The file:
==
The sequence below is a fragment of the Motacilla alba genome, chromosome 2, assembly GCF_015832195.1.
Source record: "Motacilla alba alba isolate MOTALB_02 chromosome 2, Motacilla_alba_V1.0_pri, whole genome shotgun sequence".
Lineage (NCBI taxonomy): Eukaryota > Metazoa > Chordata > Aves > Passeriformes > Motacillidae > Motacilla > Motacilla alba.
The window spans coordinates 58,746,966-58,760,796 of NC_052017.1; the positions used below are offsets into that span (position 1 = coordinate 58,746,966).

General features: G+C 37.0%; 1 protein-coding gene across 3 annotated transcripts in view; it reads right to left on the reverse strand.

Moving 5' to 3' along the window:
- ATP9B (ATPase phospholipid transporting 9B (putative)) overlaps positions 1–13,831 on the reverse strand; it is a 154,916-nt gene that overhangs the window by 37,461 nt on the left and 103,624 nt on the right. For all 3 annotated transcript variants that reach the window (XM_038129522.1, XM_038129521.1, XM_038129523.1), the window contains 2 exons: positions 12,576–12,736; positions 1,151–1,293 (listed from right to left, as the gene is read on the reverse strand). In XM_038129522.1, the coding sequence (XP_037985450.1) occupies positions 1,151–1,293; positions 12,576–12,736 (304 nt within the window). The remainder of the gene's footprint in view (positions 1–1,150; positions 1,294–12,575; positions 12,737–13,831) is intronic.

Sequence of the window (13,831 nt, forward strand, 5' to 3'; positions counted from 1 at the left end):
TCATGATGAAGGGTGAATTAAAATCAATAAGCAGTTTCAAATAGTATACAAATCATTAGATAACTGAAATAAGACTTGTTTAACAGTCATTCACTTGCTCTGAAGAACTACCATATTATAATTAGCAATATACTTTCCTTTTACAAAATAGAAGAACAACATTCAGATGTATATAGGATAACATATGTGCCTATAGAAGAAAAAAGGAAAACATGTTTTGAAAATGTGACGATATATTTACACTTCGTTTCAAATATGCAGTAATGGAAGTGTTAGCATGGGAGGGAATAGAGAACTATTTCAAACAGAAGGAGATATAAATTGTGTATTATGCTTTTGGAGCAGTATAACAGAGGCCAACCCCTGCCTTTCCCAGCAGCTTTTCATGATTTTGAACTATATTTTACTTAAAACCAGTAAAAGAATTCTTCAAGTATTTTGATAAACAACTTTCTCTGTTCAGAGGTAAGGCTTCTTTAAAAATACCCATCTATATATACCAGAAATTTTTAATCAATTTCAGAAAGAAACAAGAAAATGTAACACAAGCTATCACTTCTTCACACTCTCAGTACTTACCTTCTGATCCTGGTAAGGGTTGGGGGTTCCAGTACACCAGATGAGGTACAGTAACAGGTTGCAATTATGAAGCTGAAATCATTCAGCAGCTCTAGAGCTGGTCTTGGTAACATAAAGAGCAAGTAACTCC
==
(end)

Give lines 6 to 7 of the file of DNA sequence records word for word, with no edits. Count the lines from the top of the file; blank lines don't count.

Moving 5' to 3' along the window:
- ATP9B (ATPase phospholipid transporting 9B (putative)) overlaps positions 1–13,831 on the reverse strand; it is a 154,916-nt gene that overhangs the window by 37,461 nt on the left and 103,624 nt on the right. For all 3 annotated transcript variants that reach the window (XM_038129522.1, XM_038129521.1, XM_038129523.1), the window contains 2 exons: positions 12,576–12,736; positions 1,151–1,293 (listed from right to left, as the gene is read on the reverse strand). In XM_038129522.1, the coding sequence (XP_037985450.1) occupies positions 1,151–1,293; positions 12,576–12,736 (304 nt within the window). The remainder of the gene's footprint in view (positions 1–1,150; positions 1,294–12,575; positions 12,737–13,831) is intronic.